The aging process can make everyday life more difficult. It seems like one day, getting out of bed or getting dressed is nearly impossible. Assistive devices can help you regain your confidence, make it easier for you to move, and make your home safer.
It may seem like life gives you another brick to carry with every birthday, and the first step to removing some of those bricks is learning about helpful assistive technology, durable medical equipment, and how Medicare fits into everything.
What Does Assistive Technology Mean?
Assistive technology refers to a vast array of devices for senior citizens who need a small boost to help them live their day-to-day lives. The technology includes assistive, adaptive and rehabilitative devices, and the products allow people to live independently and not rely on home health care services or assisted living facilities.
People have used assistive medical devices long before the 21st century. "The use of assistive technology dates back to prehistoric times when people used sticks to make simple crutches," according to the Centers for Medicare and Medicaid Services (CMS). "The technology has continued to advance over time leading to today's specialized wheelchairs."
Typical Assistive Devices
Assistive technologies fall into the following categories: 1. Health 2. Comfort 3. Home. You can find these products at stores such as Target and Walmart, and online at Amazon.com. These devices can range in price anywhere from $5 to $500. Common health devices include:
Health Devices for Your Everyday Life
The Centers for Disease Control and Prevention says that falls are the most common cause of injury and death in senior citizens. Health devices provide added protection and can help prevent you from falling or having other accidents. For instance, a shower bench can prevent you from falling in the shower, because you’ll be seated. Health devices for purchase include:
- Grab bars to install in bathrooms, hallways and stairwells to help you keep your balance
- Activator poles for balance and stabilization
- A bed cane to help getting into and out of bed easier
- Ramps for wheelchair access
- Anti-slip strips to apply to slick surfaces
Comfort Devices to Make Simple Tasks Simple Again
The biggest frustrations in your everyday life can come from the smallest tasks. Buttoning your shirt or zipping up your jacket can be annoying at best or infuriating at worst. Common comfort devices include:
- A hook for buttoning to help you button and unbutton shirts and pants
- A pull for zippers so small zippers aren’t an issue
- Robot vacuums to do the dirty work of keeping your carpet and floors clean
- Computer keyboards with modified keys to make letters easier to see
- A tray table to let any room become a dining room
- A lift for your mattress to make getting in and out of bed a breeze
- An amplifier to make conversations and TV shows louder so you can hear them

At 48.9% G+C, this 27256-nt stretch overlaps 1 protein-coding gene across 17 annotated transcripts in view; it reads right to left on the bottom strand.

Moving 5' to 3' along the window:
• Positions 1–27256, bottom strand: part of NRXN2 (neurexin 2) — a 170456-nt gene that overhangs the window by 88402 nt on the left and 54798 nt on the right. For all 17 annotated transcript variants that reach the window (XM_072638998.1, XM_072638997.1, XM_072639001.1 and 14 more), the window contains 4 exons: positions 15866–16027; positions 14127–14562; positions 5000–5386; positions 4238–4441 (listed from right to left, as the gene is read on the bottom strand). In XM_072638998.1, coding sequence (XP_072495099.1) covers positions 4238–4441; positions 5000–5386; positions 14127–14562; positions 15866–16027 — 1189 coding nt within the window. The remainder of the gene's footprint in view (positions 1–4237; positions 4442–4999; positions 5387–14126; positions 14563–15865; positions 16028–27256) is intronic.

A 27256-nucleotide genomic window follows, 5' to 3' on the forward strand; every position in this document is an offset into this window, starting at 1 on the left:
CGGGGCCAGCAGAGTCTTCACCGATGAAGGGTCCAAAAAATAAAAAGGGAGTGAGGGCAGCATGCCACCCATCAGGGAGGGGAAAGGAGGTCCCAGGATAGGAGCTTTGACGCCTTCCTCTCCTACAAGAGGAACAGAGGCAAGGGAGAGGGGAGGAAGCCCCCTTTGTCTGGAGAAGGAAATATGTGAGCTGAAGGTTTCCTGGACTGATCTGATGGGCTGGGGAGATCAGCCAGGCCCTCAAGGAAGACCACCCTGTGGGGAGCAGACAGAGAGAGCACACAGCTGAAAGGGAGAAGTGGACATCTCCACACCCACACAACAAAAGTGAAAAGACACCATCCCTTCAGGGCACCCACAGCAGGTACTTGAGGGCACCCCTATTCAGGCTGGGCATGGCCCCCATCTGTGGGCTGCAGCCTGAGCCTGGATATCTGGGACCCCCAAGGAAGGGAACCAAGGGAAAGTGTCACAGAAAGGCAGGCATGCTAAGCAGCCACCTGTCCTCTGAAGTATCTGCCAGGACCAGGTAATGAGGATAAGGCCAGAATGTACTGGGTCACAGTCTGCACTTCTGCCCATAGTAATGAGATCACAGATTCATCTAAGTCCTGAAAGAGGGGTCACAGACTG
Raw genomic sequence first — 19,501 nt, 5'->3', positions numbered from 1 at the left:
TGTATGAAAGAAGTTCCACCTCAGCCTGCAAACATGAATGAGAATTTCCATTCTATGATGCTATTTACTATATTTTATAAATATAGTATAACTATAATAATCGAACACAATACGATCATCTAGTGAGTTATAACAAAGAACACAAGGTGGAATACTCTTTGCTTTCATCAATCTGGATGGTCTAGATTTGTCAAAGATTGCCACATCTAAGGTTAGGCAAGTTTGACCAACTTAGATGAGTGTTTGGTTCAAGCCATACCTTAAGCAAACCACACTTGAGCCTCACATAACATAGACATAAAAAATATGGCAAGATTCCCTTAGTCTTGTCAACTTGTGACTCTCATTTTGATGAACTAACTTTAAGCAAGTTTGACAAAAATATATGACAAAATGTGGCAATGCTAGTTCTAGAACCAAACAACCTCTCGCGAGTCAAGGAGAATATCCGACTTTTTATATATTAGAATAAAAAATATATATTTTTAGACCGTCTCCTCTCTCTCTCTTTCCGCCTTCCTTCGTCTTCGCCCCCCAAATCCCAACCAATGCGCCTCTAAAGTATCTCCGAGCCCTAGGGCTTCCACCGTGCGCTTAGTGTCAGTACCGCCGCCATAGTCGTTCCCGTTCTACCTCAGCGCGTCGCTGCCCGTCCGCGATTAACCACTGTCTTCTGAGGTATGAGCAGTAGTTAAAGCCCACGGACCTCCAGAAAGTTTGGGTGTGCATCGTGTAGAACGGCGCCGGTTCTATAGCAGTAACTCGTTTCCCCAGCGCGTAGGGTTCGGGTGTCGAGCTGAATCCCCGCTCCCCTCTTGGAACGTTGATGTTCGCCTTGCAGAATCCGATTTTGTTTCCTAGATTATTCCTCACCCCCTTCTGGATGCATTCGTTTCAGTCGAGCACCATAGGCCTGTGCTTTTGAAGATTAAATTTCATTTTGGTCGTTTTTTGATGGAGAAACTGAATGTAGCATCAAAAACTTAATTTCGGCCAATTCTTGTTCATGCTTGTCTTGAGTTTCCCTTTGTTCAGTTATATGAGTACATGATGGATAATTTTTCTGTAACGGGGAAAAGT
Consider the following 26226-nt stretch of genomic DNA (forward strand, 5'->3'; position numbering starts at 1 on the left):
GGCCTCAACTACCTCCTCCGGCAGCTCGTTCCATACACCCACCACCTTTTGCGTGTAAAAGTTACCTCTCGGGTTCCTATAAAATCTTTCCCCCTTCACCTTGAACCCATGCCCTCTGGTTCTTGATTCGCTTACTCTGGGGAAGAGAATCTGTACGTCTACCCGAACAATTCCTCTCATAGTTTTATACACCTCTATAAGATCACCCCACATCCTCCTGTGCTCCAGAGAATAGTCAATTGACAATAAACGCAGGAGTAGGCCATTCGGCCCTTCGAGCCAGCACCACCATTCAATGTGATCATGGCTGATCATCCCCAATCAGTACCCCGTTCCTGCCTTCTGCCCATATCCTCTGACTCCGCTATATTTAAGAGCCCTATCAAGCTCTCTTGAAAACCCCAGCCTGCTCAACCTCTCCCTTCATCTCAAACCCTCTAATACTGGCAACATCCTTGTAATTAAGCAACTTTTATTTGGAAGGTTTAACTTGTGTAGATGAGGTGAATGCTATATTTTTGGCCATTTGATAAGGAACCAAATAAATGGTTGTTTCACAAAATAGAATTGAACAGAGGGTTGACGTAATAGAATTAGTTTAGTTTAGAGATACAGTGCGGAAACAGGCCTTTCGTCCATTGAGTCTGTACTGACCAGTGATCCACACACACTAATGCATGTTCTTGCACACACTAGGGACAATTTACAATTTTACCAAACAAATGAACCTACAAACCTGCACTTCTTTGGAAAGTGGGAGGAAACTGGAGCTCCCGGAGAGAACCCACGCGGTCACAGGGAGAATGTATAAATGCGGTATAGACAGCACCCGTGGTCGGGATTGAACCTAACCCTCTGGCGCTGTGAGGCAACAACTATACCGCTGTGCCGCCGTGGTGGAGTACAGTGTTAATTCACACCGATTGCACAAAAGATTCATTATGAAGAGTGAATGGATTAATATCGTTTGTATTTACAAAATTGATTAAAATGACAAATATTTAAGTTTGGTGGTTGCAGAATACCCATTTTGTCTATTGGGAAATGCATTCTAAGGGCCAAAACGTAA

Home Devices to Help You Regain Confidence
Home devices are a great way to improve your independence and make you more confident when you’re home alone. For example, a walker or cane can make it easier to navigate your home and voice-activated lighting makes it so you don’t even have to get up to turn lights on and off. Here are some common home devices:
- Fall detectors to let the people you care about know if you stumble
- Video doorbells to make it so you don’t have to get up to see who’s on your doorstep
- An alarm to alert you of power failures and turn on emergency lighting
- Thermostats with voice recordings so you can listen to temperature settings
- Automatic swing door openers to allow hands-free operation
What is Durable Medical Equipment?
The term Durable Medical Equipment (DME) refers to equipment like glucose monitors, hospital beds and sleep apnea machines. Many of the devices listed above also fall into the DME category.
Medicare Part B is the government-created medical insurance, and it covers 80 percent of DME costs, making you responsible for the remaining 20 percent. In order for Part B to cover your DME, the equipment must be durable - defined as an expected lifespan of three years or more - and have a medical reason for it to be used in your home.
Assistive device and DME coverage can also fall under certain Medicare Advantage Plans (Part C) plans. Medicare Advantage plans are private insurance plans designed to pick up where the limited Medicare Part B leaves off. Some Medicare Advantage plans cover assistive devices and technologies that Original Medicare does not.
Get Coverage for Assistive Medical Devices and Technology
Your life can improve dramatically with assistive technology. Bringing assistive medical devices into your home can help you become more independent and improve your quality of life. The agents at Medicare Plan Finder can help you find a Medicare plan that will allow you to afford assistive devices. Call them at 833-438-3676 or contact them here to learn more.
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